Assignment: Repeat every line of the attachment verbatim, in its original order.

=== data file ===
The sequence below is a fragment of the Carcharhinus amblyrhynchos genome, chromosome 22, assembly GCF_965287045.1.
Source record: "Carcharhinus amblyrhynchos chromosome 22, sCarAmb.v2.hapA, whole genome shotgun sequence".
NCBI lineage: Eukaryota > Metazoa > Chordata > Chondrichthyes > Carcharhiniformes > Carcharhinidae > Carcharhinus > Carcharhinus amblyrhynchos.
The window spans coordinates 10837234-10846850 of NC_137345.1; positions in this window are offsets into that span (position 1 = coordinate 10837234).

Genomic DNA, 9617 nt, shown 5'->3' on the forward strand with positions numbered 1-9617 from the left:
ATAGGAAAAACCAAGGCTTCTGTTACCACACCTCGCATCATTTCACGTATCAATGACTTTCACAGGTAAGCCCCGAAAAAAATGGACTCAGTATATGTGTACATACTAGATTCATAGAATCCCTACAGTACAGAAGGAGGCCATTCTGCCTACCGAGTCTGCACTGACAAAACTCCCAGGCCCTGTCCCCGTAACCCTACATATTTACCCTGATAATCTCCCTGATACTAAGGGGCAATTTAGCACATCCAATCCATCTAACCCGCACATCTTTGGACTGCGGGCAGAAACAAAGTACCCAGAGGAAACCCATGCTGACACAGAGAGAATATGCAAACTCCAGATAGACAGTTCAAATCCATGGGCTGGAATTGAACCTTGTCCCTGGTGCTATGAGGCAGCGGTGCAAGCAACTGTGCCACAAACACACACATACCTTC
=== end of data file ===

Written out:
The sequence below is a fragment of the Carcharhinus amblyrhynchos genome, chromosome 22, assembly GCF_965287045.1.
Source record: "Carcharhinus amblyrhynchos chromosome 22, sCarAmb.v2.hapA, whole genome shotgun sequence".
NCBI lineage: Eukaryota > Metazoa > Chordata > Chondrichthyes > Carcharhiniformes > Carcharhinidae > Carcharhinus > Carcharhinus amblyrhynchos.
The window spans coordinates 10837234-10846850 of NC_137345.1; positions in this window are offsets into that span (position 1 = coordinate 10837234).

Genomic DNA, 9617 nt, shown 5'->3' on the forward strand with positions numbered 1-9617 from the left:
ATAGGAAAAACCAAGGCTTCTGTTACCACACCTCGCATCATTTCACGTATCAATGACTTTCACAGGTAAGCCCCGAAAAAAATGGACTCAGTATATGTGTACATACTAGATTCATAGAATCCCTACAGTACAGAAGGAGGCCATTCTGCCTACCGAGTCTGCACTGACAAAACTCCCAGGCCCTGTCCCCGTAACCCTACATATTTACCCTGATAATCTCCCTGATACTAAGGGGCAATTTAGCACATCCAATCCATCTAACCCGCACATCTTTGGACTGCGGGCAGAAACAAAGTACCCAGAGGAAACCCATGCTGACACAGAGAGAATATGCAAACTCCAGATAGACAGTTCAAATCCATGGGCTGGAATTGAACCTTGTCCCTGGTGCTATGAGGCAGCGGTGCAAGCAACTGTGCCACAAACACACACATACCTTC